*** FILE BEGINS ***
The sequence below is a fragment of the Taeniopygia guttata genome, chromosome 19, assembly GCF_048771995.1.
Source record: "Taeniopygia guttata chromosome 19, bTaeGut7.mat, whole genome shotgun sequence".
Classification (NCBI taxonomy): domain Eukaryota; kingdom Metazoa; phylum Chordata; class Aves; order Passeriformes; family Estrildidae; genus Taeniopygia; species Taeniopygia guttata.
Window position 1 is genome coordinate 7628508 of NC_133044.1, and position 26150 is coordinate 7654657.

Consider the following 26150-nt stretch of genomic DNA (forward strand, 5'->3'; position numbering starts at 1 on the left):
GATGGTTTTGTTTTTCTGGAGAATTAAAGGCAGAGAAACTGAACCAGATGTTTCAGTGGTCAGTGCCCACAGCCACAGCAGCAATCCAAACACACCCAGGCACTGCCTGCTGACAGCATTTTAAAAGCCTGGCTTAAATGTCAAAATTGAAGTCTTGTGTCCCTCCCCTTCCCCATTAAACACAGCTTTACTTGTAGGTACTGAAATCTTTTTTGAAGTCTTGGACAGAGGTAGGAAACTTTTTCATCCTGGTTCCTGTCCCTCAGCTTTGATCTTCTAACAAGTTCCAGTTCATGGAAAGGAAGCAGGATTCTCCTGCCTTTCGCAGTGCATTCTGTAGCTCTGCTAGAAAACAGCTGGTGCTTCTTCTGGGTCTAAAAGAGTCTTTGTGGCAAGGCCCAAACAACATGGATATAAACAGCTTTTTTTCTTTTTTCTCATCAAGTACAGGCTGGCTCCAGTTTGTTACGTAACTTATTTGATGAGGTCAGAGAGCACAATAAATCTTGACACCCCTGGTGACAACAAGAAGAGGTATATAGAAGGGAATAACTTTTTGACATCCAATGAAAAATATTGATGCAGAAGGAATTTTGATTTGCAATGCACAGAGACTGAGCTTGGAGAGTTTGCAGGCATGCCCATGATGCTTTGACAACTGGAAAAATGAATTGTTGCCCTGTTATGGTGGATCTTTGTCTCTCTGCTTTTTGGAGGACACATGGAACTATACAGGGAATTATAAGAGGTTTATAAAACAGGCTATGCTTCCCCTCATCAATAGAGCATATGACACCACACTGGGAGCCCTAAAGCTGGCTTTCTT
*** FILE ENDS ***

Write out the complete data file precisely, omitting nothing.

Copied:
The sequence below is a fragment of the Taeniopygia guttata genome, chromosome 19, assembly GCF_048771995.1.
Source record: "Taeniopygia guttata chromosome 19, bTaeGut7.mat, whole genome shotgun sequence".
Classification (NCBI taxonomy): domain Eukaryota; kingdom Metazoa; phylum Chordata; class Aves; order Passeriformes; family Estrildidae; genus Taeniopygia; species Taeniopygia guttata.
Window position 1 is genome coordinate 7628508 of NC_133044.1, and position 26150 is coordinate 7654657.

Consider the following 26150-nt stretch of genomic DNA (forward strand, 5'->3'; position numbering starts at 1 on the left):
GATGGTTTTGTTTTTCTGGAGAATTAAAGGCAGAGAAACTGAACCAGATGTTTCAGTGGTCAGTGCCCACAGCCACAGCAGCAATCCAAACACACCCAGGCACTGCCTGCTGACAGCATTTTAAAAGCCTGGCTTAAATGTCAAAATTGAAGTCTTGTGTCCCTCCCCTTCCCCATTAAACACAGCTTTACTTGTAGGTACTGAAATCTTTTTTGAAGTCTTGGACAGAGGTAGGAAACTTTTTCATCCTGGTTCCTGTCCCTCAGCTTTGATCTTCTAACAAGTTCCAGTTCATGGAAAGGAAGCAGGATTCTCCTGCCTTTCGCAGTGCATTCTGTAGCTCTGCTAGAAAACAGCTGGTGCTTCTTCTGGGTCTAAAAGAGTCTTTGTGGCAAGGCCCAAACAACATGGATATAAACAGCTTTTTTTCTTTTTTCTCATCAAGTACAGGCTGGCTCCAGTTTGTTACGTAACTTATTTGATGAGGTCAGAGAGCACAATAAATCTTGACACCCCTGGTGACAACAAGAAGAGGTATATAGAAGGGAATAACTTTTTGACATCCAATGAAAAATATTGATGCAGAAGGAATTTTGATTTGCAATGCACAGAGACTGAGCTTGGAGAGTTTGCAGGCATGCCCATGATGCTTTGACAACTGGAAAAATGAATTGTTGCCCTGTTATGGTGGATCTTTGTCTCTCTGCTTTTTGGAGGACACATGGAACTATACAGGGAATTATAAGAGGTTTATAAAACAGGCTATGCTTCCCCTCATCAATAGAGCATATGACACCACACTGGGAGCCCTAAAGCTGGCTTTCTT